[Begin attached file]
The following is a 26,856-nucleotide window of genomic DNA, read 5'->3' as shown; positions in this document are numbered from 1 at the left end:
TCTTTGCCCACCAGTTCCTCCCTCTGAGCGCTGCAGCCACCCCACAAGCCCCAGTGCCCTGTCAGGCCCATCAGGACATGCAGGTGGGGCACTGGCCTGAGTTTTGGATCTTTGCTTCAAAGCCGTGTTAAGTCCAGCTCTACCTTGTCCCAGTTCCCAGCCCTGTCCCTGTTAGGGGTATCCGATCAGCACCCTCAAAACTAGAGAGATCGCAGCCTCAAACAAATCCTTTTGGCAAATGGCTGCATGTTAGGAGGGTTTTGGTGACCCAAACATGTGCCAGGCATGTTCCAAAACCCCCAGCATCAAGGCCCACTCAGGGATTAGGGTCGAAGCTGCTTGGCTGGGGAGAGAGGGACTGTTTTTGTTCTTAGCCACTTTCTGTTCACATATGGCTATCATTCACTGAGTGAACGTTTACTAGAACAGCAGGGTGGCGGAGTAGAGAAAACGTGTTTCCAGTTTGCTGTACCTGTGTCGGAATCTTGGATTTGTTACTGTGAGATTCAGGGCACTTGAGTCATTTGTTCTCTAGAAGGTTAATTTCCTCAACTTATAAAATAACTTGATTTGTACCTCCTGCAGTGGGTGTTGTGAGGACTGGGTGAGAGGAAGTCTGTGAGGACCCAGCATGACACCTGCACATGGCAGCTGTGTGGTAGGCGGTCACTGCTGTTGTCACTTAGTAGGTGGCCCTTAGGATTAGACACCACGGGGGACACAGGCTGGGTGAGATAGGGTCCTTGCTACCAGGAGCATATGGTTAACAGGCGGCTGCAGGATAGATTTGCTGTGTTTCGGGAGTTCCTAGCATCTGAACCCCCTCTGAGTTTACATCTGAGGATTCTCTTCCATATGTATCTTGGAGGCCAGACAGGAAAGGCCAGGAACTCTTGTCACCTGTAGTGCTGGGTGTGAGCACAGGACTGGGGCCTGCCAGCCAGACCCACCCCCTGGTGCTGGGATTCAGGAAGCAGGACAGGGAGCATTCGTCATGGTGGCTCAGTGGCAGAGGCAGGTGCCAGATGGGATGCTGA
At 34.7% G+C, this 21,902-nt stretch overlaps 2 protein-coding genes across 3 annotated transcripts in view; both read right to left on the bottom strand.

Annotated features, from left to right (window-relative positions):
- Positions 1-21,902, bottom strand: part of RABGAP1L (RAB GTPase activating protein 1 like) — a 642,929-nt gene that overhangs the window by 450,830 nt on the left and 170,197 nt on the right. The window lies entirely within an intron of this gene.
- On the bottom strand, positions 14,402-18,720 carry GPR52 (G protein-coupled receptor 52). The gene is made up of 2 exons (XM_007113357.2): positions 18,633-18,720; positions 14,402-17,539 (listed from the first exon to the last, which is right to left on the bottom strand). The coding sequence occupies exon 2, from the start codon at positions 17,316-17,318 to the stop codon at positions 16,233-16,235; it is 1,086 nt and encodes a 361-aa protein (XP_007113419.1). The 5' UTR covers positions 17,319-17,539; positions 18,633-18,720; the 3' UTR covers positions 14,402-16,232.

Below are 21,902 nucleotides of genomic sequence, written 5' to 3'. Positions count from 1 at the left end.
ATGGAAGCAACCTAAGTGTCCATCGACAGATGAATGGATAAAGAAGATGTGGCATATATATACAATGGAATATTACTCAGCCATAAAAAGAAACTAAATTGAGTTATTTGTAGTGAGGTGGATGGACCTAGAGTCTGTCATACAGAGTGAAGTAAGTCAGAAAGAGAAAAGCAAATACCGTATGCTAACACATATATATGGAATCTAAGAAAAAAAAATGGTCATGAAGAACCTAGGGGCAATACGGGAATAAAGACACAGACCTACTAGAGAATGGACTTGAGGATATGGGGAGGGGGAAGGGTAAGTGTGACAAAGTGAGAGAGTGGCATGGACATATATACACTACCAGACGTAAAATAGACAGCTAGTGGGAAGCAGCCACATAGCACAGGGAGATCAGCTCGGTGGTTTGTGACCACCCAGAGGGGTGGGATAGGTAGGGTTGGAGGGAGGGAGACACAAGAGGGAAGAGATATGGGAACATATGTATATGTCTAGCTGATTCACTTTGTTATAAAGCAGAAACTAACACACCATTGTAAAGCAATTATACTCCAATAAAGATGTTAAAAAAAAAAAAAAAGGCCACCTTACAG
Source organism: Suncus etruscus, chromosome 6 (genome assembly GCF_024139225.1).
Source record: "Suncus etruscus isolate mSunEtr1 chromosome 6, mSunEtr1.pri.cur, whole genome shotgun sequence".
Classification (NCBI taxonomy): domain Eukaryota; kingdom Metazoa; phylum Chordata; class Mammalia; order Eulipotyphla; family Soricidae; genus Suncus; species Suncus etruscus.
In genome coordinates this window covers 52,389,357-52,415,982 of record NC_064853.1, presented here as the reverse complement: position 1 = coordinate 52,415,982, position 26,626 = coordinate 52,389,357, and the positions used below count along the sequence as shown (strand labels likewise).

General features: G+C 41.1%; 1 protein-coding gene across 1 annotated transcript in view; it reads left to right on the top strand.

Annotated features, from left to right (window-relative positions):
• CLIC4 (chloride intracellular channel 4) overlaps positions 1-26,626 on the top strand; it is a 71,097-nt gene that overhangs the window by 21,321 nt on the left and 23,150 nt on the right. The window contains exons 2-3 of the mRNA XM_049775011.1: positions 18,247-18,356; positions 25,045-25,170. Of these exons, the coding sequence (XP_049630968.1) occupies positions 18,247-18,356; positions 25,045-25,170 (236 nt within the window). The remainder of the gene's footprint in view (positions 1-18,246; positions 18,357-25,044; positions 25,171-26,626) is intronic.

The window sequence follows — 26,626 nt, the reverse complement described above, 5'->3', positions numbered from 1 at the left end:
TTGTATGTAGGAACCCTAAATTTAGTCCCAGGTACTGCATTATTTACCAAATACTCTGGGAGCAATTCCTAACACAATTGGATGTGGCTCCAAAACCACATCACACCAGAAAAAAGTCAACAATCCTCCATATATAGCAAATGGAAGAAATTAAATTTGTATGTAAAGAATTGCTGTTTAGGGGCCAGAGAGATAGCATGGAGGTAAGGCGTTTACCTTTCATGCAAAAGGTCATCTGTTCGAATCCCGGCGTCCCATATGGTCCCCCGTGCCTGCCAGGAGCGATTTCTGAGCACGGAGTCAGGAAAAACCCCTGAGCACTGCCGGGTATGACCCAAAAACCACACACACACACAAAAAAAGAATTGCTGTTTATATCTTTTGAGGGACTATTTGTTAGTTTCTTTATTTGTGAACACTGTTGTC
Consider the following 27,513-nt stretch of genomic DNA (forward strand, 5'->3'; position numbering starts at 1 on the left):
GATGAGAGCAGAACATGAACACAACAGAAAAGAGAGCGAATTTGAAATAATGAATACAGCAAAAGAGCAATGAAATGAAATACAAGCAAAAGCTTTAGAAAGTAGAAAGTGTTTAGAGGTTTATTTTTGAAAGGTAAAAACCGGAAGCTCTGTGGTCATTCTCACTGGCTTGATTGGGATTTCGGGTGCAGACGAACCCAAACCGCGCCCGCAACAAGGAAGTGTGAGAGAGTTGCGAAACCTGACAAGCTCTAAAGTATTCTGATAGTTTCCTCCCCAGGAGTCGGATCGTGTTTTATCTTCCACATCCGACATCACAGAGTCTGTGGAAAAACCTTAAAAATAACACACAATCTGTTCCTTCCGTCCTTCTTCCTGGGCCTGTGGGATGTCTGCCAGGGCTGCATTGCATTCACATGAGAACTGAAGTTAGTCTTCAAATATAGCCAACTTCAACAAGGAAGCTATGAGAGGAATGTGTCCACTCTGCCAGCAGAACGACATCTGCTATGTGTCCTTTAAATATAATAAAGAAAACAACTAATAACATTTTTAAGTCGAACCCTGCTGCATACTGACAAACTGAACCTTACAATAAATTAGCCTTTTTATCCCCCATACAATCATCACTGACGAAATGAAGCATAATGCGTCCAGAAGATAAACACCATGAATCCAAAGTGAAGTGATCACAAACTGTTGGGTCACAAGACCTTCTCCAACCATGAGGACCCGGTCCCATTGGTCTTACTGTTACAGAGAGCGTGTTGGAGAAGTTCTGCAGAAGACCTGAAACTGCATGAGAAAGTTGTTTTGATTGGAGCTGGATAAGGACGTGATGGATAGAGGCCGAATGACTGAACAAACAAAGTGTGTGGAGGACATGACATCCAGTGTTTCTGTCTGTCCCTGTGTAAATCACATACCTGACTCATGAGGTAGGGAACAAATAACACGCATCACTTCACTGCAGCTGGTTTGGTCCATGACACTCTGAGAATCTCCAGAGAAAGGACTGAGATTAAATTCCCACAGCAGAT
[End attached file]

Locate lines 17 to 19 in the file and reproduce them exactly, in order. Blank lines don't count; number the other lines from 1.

TTGTATGTAGGAACCCTAAATTTAGTCCCAGGTACTGCATTATTTACCAAATACTCTGGGAGCAATTCCTAACACAATTGGATGTGGCTCCAAAACCACATCACACCAGAAAAAAGTCAACAATCCTCCATATATAGCAAATGGAAGAAATTAAATTTGTATGTAAAGAATTGCTGTTTAGGGGCCAGAGAGATAGCATGGAGGTAAGGCGTTTACCTTTCATGCAAAAGGTCATCTGTTCGAATCCCGGCGTCCCATATGGTCCCCCGTGCCTGCCAGGAGCGATTTCTGAGCACGGAGTCAGGAAAAACCCCTGAGCACTGCCGGGTATGACCCAAAAACCACACACACACACAAAAAAAGAATTGCTGTTTATATCTTTTGAGGGACTATTTGTTAGTTTCTTTATTTGTGAACACTGTTGTC
Consider the following 27,513-nt stretch of genomic DNA (forward strand, 5'->3'; position numbering starts at 1 on the left):
GATGAGAGCAGAACATGAACACAACAGAAAAGAGAGCGAATTTGAAATAATGAATACAGCAAAAGAGCAATGAAATGAAATACAAGCAAAAGCTTTAGAAAGTAGAAAGTGTTTAGAGGTTTATTTTTGAAAGGTAAAAACCGGAAGCTCTGTGGTCATTCTCACTGGCTTGATTGGGATTTCGGGTGCAGACGAACCCAAACCGCGCCCGCAACAAGGAAGTGTGAGAGAGTTGCGAAACCTGACAAGCTCTAAAGTATTCTGATAGTTTCCTCCCCAGGAGTCGGATCGTGTTTTATCTTCCACATCCGACATCACAGAGTCTGTGGAAAAACCTTAAAAATAACACACAATCTGTTCCTTCCGTCCTTCTTCCTGGGCCTGTGGGATGTCTGCCAGGGCTGCATTGCATTCACATGAGAACTGAAGTTAGTCTTCAAATATAGCCAACTTCAACAAGGAAGCTATGAGAGGAATGTGTCCACTCTGCCAGCAGAACGACATCTGCTATGTGTCCTTTAAATATAATAAAGAAAACAACTAATAACATTTTTAAGTCGAACCCTGCTGCATACTGACAAACTGAACCTTACAATAAATTAGCCTTTTTATCCCCCATACAATCATCACTGACGAAATGAAGCATAATGCGTCCAGAAGATAAACACCATGAATCCAAAGTGAAGTGATCACAAACTGTTGGGTCACAAGACCTTCTCCAACCATGAGGACCCGGTCCCATTGGTCTTACTGTTACAGAGAGCGTGTTGGAGAAGTTCTGCAGAAGACCTGAAACTGCATGAGAAAGTTGTTTTGATTGGAGCTGGATAAGGACGTGATGGATAGAGGCCGAATGACTGAACAAACAAAGTGTGTGGAGGACATGACATCCAGTGTTTCTGTCTGTCCCTGTGTAAATCACATACCTGACTCATGAGGTAGGGAACAAATAACACGCATCACTTCACTGCAGCTGGTTTGGTCCATGACACTCTGAGAATCTCCAGAGAAAGGACTGAGATTAAATTCCCACAGCAGAT